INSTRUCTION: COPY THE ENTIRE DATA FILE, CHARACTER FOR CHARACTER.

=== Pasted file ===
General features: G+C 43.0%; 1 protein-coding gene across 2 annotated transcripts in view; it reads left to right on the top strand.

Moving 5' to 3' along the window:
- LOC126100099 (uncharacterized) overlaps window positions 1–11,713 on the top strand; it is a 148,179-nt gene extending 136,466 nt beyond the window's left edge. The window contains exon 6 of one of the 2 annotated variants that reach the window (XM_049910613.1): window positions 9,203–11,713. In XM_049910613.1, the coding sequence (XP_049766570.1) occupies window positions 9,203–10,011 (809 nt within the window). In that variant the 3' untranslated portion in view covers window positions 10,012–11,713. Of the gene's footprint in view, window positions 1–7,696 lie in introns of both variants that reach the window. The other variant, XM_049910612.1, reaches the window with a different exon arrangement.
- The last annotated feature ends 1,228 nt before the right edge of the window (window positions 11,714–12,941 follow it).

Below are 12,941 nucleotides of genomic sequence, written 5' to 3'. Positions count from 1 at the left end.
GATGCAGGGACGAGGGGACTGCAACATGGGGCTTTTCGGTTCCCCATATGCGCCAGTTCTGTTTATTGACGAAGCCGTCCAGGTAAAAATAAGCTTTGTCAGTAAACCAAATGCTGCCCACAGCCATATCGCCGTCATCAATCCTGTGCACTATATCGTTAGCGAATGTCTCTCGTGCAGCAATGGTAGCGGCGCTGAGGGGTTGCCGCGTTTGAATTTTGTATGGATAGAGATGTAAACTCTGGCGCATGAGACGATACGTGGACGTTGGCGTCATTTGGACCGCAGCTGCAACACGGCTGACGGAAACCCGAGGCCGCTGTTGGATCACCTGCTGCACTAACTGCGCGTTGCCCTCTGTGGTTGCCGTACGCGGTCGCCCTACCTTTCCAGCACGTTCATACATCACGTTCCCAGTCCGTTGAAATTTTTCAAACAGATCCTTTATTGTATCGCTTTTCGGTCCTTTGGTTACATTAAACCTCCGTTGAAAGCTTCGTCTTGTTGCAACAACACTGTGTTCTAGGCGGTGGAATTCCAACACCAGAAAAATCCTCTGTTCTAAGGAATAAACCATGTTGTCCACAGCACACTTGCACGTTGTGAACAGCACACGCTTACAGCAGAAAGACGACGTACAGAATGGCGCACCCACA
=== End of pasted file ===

General features: G+C 43.0%; 1 protein-coding gene across 2 annotated transcripts in view; it reads left to right on the top strand.

Moving 5' to 3' along the window:
- LOC126100099 (uncharacterized) overlaps window positions 1–11,713 on the top strand; it is a 148,179-nt gene extending 136,466 nt beyond the window's left edge. The window contains exon 6 of one of the 2 annotated variants that reach the window (XM_049910613.1): window positions 9,203–11,713. In XM_049910613.1, the coding sequence (XP_049766570.1) occupies window positions 9,203–10,011 (809 nt within the window). In that variant the 3' untranslated portion in view covers window positions 10,012–11,713. Of the gene's footprint in view, window positions 1–7,696 lie in introns of both variants that reach the window. The other variant, XM_049910612.1, reaches the window with a different exon arrangement.
- The last annotated feature ends 1,228 nt before the right edge of the window (window positions 11,714–12,941 follow it).

Below are 12,941 nucleotides of genomic sequence, written 5' to 3'. Positions count from 1 at the left end.
GATGCAGGGACGAGGGGACTGCAACATGGGGCTTTTCGGTTCCCCATATGCGCCAGTTCTGTTTATTGACGAAGCCGTCCAGGTAAAAATAAGCTTTGTCAGTAAACCAAATGCTGCCCACAGCCATATCGCCGTCATCAATCCTGTGCACTATATCGTTAGCGAATGTCTCTCGTGCAGCAATGGTAGCGGCGCTGAGGGGTTGCCGCGTTTGAATTTTGTATGGATAGAGATGTAAACTCTGGCGCATGAGACGATACGTGGACGTTGGCGTCATTTGGACCGCAGCTGCAACACGGCTGACGGAAACCCGAGGCCGCTGTTGGATCACCTGCTGCACTAACTGCGCGTTGCCCTCTGTGGTTGCCGTACGCGGTCGCCCTACCTTTCCAGCACGTTCATACATCACGTTCCCAGTCCGTTGAAATTTTTCAAACAGATCCTTTATTGTATCGCTTTTCGGTCCTTTGGTTACATTAAACCTCCGTTGAAAGCTTCGTCTTGTTGCAACAACACTGTGTTCTAGGCGGTGGAATTCCAACACCAGAAAAATCCTCTGTTCTAAGGAATAAACCATGTTGTCCACAGCACACTTGCACGTTGTGAACAGCACACGCTTACAGCAGAAAGACGACGTACAGAATGGCGCACCCACA